Here’s What Electoral Count Act Reform Should Look Like

This article originally appears in Lawfare.

People across the political spectrum (including a majority of voters) agree that the United States’ process for electing presidents is flawed. The rules meant to ensure peaceful transitions of power are unnecessarily vulnerable to misunderstanding or worse. Events on and around Jan. 6, 2021, including attempts to disrupt the final stage of the presidential election, brought into stark relief the extent to which unclear and untested law can create space for confusion and chaos. Fortunately, members of Congress of both parties have recognized this problem. To solve it, they are now working on reforming the statute that governs the casting and counting of electoral votes for president and vice president every four years.

The Electoral Count Act of 1887 (ECA) suffers from a number of now well-documented problems, stemming largely from vague and antiquated language. But the basic intent behind the statute—including the allocation of authority and responsibility between state and federal actors—remains as relevant today as when the statute was drafted in response to the fiercely contested Hayes-Tilden election of 1876. Following that election, Congress was presented with competing submissions of electoral votes from several states and had no rules or procedures in place to determine which votes it should count. The ECA was meant to fill that gap. But it left a number of questions either unresolved or answered by labyrinthine language. (For an explanation of the history behind the law and its ambiguities, read this explainer by the National Task Force on Election Crises.)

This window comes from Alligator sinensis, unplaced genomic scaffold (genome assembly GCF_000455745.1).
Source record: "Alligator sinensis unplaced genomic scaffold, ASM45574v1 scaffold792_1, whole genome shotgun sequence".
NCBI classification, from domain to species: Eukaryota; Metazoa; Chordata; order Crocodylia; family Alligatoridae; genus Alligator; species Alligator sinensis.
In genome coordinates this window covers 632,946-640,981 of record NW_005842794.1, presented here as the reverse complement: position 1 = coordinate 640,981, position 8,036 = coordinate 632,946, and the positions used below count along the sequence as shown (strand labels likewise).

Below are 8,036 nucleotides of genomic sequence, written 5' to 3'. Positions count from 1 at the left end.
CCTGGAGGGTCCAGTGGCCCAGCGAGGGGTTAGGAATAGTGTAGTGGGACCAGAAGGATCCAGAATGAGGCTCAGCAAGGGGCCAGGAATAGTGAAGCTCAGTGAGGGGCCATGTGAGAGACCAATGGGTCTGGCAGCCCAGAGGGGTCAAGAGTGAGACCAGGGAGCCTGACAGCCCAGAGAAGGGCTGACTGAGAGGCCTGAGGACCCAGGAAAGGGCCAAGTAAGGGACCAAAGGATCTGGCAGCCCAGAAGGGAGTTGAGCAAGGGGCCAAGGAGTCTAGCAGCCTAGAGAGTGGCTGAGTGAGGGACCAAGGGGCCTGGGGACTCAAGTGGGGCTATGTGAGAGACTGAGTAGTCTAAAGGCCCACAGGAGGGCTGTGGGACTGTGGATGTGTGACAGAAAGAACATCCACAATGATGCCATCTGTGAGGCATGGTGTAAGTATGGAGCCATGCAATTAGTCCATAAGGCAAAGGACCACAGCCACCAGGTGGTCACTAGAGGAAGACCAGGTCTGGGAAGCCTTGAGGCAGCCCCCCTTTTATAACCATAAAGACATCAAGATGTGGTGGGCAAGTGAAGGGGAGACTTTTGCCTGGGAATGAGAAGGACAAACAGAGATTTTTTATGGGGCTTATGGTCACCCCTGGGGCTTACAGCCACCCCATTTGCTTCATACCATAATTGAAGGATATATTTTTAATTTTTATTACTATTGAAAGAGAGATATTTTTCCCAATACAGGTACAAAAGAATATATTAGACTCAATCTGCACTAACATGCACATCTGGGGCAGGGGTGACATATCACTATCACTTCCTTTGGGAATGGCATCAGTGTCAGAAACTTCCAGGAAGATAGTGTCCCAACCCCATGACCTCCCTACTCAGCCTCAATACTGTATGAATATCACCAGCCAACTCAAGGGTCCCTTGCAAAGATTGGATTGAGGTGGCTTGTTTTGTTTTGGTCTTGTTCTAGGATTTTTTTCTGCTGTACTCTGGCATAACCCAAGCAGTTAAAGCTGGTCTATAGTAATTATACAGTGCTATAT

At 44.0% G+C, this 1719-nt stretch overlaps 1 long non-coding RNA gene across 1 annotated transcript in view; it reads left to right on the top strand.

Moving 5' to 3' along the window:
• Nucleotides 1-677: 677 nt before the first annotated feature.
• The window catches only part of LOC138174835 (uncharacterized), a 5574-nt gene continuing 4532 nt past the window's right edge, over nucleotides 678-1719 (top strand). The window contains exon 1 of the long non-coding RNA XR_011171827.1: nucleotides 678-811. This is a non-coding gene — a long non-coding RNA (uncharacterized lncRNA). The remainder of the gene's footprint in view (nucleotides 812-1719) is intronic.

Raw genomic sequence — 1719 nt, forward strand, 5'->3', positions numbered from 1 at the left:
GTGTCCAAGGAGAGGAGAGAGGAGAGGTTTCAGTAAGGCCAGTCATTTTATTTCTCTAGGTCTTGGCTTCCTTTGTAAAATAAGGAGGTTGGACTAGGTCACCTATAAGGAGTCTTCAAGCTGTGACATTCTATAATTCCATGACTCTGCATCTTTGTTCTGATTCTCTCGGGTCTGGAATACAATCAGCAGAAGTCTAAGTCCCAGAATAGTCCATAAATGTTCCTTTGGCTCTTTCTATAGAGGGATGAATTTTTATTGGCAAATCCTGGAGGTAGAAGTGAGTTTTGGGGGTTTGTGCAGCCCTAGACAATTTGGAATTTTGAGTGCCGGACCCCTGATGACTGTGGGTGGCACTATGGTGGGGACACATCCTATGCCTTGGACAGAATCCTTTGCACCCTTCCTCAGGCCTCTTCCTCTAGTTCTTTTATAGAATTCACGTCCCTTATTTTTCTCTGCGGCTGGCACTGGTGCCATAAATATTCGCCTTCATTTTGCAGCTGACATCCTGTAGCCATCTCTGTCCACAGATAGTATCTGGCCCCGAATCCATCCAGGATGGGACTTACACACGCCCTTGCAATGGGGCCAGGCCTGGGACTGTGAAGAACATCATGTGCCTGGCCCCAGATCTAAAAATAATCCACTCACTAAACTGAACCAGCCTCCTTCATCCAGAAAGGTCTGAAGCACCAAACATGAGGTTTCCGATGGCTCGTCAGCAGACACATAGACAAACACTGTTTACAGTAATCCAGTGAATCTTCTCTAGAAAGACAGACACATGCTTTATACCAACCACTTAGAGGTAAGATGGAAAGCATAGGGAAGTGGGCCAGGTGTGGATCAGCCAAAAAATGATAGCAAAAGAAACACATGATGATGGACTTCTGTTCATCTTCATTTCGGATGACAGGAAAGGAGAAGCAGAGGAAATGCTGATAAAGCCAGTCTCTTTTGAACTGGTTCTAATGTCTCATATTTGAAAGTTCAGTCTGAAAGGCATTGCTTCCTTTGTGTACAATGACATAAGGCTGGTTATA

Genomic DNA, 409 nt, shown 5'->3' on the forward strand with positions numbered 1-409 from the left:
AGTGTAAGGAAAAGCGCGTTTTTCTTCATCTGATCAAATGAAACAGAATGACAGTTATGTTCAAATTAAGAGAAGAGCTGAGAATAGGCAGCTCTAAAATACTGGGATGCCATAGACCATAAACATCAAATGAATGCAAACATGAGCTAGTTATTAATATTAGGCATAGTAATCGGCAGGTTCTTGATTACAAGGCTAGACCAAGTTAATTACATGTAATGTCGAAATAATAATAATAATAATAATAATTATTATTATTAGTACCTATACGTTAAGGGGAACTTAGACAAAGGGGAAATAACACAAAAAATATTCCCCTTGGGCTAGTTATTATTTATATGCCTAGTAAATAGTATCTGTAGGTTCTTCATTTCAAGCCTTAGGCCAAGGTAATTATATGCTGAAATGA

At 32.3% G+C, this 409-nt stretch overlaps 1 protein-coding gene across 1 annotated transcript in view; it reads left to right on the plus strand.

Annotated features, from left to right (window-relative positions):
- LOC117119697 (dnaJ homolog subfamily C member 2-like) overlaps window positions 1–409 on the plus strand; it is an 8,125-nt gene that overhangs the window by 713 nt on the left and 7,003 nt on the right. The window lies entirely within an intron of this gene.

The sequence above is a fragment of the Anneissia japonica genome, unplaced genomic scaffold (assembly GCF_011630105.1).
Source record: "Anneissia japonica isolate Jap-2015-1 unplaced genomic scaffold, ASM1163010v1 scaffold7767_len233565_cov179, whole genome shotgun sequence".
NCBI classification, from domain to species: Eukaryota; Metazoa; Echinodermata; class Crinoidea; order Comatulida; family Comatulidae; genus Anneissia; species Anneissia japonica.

As momentum in favor of updating the ECA grows, there is some concern that Congress may shy away from comprehensive reform and instead tackle only the most obvious flaws in the law. That would be a missed opportunity. Congress can and should remain faithful to the original purpose of the statute (and the Constitution) while also remedying dangerous weaknesses in the ECA that invite uncertainty as to the various roles that state and federal actors, as well as the different branches of government, play in the process. It can do so by addressing five key aspects of the law on which there seems to be a fair amount of consensus across the ideological spectrum.

To read the article in full, visit Lawfare.